60s Drama

I’ve seen the movie 'Factory Girl' a long time ago, but kept being curious about Edie Sedgwick's life, and her relationship with Bob Dylan, possibly because the whole thing made me so sad about Edie(even though it seems like she brought most of it on herself). Then last week, D was listening to a Joan Baez song, 'The Night They Drove Old Dixie Down', and I was reminded of another one of her songs, which I used to listen to years ago, 'Diamonds and Rust'. And when I searched to see what the song could be about (other than what I think it to be), I found out that the song is most probably about Bob Dylan. Ha! All this 60s gossip made me even more curious and I read on.
I’ve been doing some research on the internet and at the local library (kidding) and I can’t say I have the most accurate information, but it’s the juicy gossip of the 60s, so why not? Even Patti Smith has something to say about the subject. I’ve seen both Patti Smith and Joan Baez in the stage by the way. Bob Dylan, his music is somewhat dull to me but maybe I didn’t listen enough.
Edie Sedgwick meets Bob Dylan while she is an inhabitant at the Chelsea Hotel. According to her brother and many other people, she falls in love with him, or has a crush on him. Around this time, Dylan’s lover of record is Joan Baez, but he is also secretly married, who also lives at Chelsea Hotel and Baez discovers her in Dylan’s room and leaves him. Edie on the other hand, is hoping to be in a movie with Dylan, and is growing apart from Andy Warhol circles, and even sighs a contract with Albert Grossman, Bob Dylan’s manager. Sadly, at a dinner at Gingerman Restaurant, Warhol lets it slip during an argument, annoyed that Edie keeps talking about 'Bobby', that Dylan is married. We later see her together with Bob Neuwirth, Dylan’s friend, to whom she is claimed to be sexually addicted.
Even though Dylan doesn't have much to report on Edie, she is said to be a huge inspiration for his album Blonde on Blonde, possibly the song Like a Rolling Stone, along with references in the songs "Most Likely You Go Your Way (And I'll Go Mine)" and "Stuck Inside of Mobile with the Memphis Blues Again".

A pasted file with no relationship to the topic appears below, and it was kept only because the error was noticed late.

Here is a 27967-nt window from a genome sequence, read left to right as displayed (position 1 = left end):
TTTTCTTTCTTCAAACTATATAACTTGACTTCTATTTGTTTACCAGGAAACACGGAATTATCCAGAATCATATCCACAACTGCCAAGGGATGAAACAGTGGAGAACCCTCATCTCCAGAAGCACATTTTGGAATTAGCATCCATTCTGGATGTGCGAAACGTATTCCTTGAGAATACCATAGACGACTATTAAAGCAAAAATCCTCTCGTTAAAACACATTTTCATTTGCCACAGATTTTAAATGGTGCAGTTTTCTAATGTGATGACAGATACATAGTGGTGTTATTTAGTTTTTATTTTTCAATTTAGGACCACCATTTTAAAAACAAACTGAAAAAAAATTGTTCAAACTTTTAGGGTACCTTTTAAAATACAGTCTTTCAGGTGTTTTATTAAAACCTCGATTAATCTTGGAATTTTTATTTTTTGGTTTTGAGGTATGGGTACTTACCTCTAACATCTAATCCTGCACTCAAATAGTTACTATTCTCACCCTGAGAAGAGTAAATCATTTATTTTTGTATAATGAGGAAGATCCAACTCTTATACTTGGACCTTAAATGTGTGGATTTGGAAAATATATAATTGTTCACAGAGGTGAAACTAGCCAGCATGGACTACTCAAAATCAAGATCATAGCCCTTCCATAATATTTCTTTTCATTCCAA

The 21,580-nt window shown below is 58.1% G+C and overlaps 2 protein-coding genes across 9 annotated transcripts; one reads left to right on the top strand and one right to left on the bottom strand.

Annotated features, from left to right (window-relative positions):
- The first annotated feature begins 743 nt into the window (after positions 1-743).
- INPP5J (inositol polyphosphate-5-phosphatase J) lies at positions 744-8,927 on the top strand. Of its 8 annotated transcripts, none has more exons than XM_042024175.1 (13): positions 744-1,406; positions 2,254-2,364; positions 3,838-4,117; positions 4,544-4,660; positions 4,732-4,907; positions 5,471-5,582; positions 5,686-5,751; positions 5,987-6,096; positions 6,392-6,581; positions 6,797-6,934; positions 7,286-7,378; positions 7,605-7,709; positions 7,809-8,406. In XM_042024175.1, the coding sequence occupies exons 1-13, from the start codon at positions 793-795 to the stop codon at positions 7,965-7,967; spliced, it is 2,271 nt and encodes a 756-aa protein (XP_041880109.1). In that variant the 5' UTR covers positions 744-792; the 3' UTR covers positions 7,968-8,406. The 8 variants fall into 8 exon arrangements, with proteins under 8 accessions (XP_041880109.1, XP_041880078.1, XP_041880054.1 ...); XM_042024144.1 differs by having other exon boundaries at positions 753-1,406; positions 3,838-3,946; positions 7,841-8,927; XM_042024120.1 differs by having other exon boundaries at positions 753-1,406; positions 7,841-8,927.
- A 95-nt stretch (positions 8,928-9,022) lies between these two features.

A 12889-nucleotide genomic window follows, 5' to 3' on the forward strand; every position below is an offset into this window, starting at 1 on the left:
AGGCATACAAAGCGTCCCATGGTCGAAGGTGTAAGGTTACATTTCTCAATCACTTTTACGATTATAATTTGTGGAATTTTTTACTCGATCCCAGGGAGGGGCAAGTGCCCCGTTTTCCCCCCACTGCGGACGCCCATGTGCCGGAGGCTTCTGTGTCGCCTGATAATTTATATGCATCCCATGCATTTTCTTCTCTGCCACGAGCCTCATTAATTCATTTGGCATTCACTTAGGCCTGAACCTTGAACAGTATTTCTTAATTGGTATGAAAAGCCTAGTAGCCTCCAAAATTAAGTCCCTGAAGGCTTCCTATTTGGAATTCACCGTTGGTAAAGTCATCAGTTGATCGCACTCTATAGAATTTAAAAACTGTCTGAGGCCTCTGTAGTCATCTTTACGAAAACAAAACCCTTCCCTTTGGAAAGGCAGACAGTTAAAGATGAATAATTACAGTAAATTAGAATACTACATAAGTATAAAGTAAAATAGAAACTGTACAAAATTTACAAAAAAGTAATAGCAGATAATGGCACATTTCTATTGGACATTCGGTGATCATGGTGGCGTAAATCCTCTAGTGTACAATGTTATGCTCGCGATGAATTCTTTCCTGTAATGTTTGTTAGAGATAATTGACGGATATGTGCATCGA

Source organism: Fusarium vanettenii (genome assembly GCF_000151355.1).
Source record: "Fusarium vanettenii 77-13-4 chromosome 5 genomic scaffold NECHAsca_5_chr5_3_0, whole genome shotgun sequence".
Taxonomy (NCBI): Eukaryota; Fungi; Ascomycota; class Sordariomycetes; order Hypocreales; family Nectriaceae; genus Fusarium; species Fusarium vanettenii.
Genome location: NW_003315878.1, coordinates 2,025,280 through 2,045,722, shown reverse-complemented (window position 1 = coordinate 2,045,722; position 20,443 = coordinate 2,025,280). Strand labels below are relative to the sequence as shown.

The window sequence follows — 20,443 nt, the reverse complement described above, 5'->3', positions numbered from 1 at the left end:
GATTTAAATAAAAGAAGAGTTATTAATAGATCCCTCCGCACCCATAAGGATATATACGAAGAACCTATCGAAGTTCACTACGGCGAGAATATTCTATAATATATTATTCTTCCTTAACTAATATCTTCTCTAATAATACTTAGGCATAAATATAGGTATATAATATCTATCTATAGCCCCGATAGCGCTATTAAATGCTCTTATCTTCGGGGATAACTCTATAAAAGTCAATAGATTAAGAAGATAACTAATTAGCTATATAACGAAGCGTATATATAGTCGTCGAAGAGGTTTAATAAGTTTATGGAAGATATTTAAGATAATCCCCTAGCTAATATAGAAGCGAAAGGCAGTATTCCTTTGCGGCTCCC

There is a part in the article I posted below from the Independent that says, “American aristocracy ruled that a lady's name should appear in the papers only three times: when she was born, when she married, and when she died. Edie Sedgwick changed that. As well as publicizing her appearances in underground movies, her numerous committals for mental illness and drug addiction were widely reported.” She seems to have made it into songs, as well. Here’s what Patti Smith says:
I don't know how she did it. Fire
She was shaking all over. It took
her hours to put her make-up on.
But she did it. Even the false eye-lashes.
She ordered gin with triple
limes. Then a limousine. Everyone
knew she was the real heroine of
Blonde on Blonde.
oh it isn't fair
oh it isn't fair
how her ermine hair
turned men around
she was white on white
so blonde on blonde
and her long long legs
how I used to beg
to dance with her
but I never had
a chance with her
oh it isn't fair
how her ermine hair
used to swing so nice
used to cut the air
Patti Smith, Seventh Heaven (1972), Telegraph Books, Boston, MA, USA
(Thanks to Searching for a Gem.)

On the other hand, this is what Bob Dylan says in an interview by Scott Cohen: ‘I never had that much to do with Edie Sedgwick. I've seen where I have had, and read that I have had, but I don't remember Edie that well. I remember she was around, but I know other people who, as far as I know, might have been involved with Edie. Uh, she was a great girl. An exciting girl, very enthusiastic. She was around the Andy Warhol scene, and I drifted in and out of that scene, but then I moved out of the Chelsea Hotel. We, me and my wife, lived in the Chelsea Hotel on the third floor in 1965 or '66, when our first baby was born. We moved out of that hotel maybe a year before Chelsea Girls, and when Chelsea Girls came out, it was all over for the Chelsea Hotel. You might as well have burned it down. The notoriety it had gotten from that movie pretty much destroyed it. I think Edie was in Chelsea Girls. I had lost total touch with her by that time, anyway. It may just have been a time when there was just a lot of stuff happening. Ondine, Steve Paul's Scene, Cheetah. That's when I would have known Edie if I would have known her, and I did know her, but I don't recall any type of relationship. If I did have one, I think I'd remember’. Either he is being vague and evasive (like many men), or he really didn’t have that much with her.
This is what I've been able to come up with until now. I don't think I'll keep dwelling on the subject- after all, I have a big move to plan and execute, but it kept my mind off the stress of that for a while, which is good and bad. Maybe I'll watch Factory Girl once more and be sad.


Anonymous said…
I just watched Factory Girl this last year for the first time. Before I saw it, I didn't know much about Edie Sedgwick but I read up about her online afterward. She was a pretty fascinating woman.


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